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Principal dancer Evan McKie.

Karolina Kuras

There is a Tchaikovsky quote I like in which the great composer alludes to the idea that we would all go crazy if it wasn't for the music. However, when you are an injured dancer and commanded not to move for a while, the music's measure of time going forth can make you feel as if you are on pause. You remind yourself that this dimness is temporary but, nevertheless, there is the built-up tension of waiting for something to heal.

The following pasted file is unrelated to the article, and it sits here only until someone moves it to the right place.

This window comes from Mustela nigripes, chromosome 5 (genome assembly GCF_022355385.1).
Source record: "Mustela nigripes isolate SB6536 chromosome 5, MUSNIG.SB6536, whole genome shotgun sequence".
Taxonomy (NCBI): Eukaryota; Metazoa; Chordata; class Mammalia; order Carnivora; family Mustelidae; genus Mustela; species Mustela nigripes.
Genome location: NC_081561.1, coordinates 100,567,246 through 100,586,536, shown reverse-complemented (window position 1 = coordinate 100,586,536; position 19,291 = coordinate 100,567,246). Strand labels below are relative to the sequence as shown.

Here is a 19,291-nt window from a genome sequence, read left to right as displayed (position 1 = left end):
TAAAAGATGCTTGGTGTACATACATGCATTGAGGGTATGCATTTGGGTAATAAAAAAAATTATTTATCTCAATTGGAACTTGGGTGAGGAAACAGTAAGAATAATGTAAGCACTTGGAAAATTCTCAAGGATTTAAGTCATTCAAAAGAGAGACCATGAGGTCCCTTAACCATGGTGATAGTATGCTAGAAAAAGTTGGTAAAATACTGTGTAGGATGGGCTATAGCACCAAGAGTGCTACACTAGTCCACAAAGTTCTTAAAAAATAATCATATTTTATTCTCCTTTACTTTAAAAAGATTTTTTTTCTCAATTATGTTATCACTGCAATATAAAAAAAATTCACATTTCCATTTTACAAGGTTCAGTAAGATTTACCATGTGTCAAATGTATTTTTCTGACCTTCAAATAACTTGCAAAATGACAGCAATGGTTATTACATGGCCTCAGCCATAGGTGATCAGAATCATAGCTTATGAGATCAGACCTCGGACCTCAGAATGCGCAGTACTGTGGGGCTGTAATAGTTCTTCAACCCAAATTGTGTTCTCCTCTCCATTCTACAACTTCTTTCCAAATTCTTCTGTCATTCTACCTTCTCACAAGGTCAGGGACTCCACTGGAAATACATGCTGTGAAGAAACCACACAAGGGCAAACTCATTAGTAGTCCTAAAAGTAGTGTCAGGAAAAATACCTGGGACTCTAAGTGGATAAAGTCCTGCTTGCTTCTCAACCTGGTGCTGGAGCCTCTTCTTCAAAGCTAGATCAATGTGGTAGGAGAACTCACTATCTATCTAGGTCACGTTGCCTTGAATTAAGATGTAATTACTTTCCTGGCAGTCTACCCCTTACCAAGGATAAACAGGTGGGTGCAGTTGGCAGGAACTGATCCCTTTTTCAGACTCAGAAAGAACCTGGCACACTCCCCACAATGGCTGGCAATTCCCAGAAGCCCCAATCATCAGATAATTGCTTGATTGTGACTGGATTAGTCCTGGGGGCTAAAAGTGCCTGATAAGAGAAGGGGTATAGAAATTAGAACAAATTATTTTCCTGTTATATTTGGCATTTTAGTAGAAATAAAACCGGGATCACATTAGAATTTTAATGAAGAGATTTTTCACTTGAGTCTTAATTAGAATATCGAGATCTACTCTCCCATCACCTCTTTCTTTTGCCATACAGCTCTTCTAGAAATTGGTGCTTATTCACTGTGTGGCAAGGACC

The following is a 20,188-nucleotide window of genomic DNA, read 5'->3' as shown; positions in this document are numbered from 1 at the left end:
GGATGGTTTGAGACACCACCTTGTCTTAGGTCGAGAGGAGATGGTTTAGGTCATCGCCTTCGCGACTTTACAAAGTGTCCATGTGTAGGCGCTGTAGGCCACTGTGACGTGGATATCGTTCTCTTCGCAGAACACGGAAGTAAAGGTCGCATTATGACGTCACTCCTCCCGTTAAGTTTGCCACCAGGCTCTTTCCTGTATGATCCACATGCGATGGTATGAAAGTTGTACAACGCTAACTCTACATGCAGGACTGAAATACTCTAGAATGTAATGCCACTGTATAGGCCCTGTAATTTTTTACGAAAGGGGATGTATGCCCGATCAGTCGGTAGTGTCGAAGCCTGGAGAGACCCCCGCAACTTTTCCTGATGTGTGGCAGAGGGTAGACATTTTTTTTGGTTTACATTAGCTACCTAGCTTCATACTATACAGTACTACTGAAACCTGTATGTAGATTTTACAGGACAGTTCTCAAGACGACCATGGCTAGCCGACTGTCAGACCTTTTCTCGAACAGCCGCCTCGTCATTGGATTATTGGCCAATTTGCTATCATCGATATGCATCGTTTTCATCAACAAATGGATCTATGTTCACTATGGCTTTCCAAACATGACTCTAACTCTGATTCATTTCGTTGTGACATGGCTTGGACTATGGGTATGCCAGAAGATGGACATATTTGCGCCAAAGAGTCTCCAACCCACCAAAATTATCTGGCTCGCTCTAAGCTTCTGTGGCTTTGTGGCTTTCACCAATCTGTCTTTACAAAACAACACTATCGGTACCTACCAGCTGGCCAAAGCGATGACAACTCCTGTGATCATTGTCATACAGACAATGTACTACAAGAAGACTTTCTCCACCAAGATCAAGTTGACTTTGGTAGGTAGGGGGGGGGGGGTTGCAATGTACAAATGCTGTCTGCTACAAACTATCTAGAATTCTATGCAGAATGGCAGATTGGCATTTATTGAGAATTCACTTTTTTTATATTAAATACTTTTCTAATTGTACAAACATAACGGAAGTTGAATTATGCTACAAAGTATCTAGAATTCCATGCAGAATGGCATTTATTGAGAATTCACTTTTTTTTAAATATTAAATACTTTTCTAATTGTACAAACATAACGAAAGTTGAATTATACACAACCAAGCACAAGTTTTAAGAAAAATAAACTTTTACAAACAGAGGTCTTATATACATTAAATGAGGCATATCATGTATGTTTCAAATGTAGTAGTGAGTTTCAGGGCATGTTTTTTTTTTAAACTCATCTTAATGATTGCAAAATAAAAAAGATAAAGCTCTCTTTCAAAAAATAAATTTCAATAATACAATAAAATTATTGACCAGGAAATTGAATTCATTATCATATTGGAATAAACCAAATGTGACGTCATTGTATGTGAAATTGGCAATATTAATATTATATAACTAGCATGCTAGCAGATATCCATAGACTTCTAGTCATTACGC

Recently, I have been trying to navigate my own labyrinth of injuries. This year has been the most physically afflicted of my ballet career both abroad and here at home in Canada. Though I hope to find my way over this hump as soon as possible, I will not be able to perform in the upcoming performances of The Sleeping Beauty at the National Ballet of Canada. Frustrating, but I can only smile at how ironic it is that this "ballet of ballets" happens to be all about disruption, acquiring the wisdom to overcome it and the darkness before the dawn of a new day (or new Act!). Within the beautiful athleticism of its dancing, this story, to me, is really all about patience before renewal. … It is no accident that the radiant princess Aurora has to "sleep" until an earthly gentleman (or Prince) struggles through emotional "blindness" in order to come in contact with her light. They can only come together over an important period of time, but when Earth eventually does meet light with a metaphorical kiss, suddenly one figurative season cycle is replaced with the budding new life of another. Prince Florimund's name refers to an introspective bloom that must find a way to be opened, and it's no accident that Aurora is named after the Roman goddess of sunrise that would turn such a bloom into a flower. Also, many of us in this hemisphere have witnessed the sun's highly charged particles colliding with gases of the Earth, creating the subsequent dancing Northern Lights – or aurora borealis.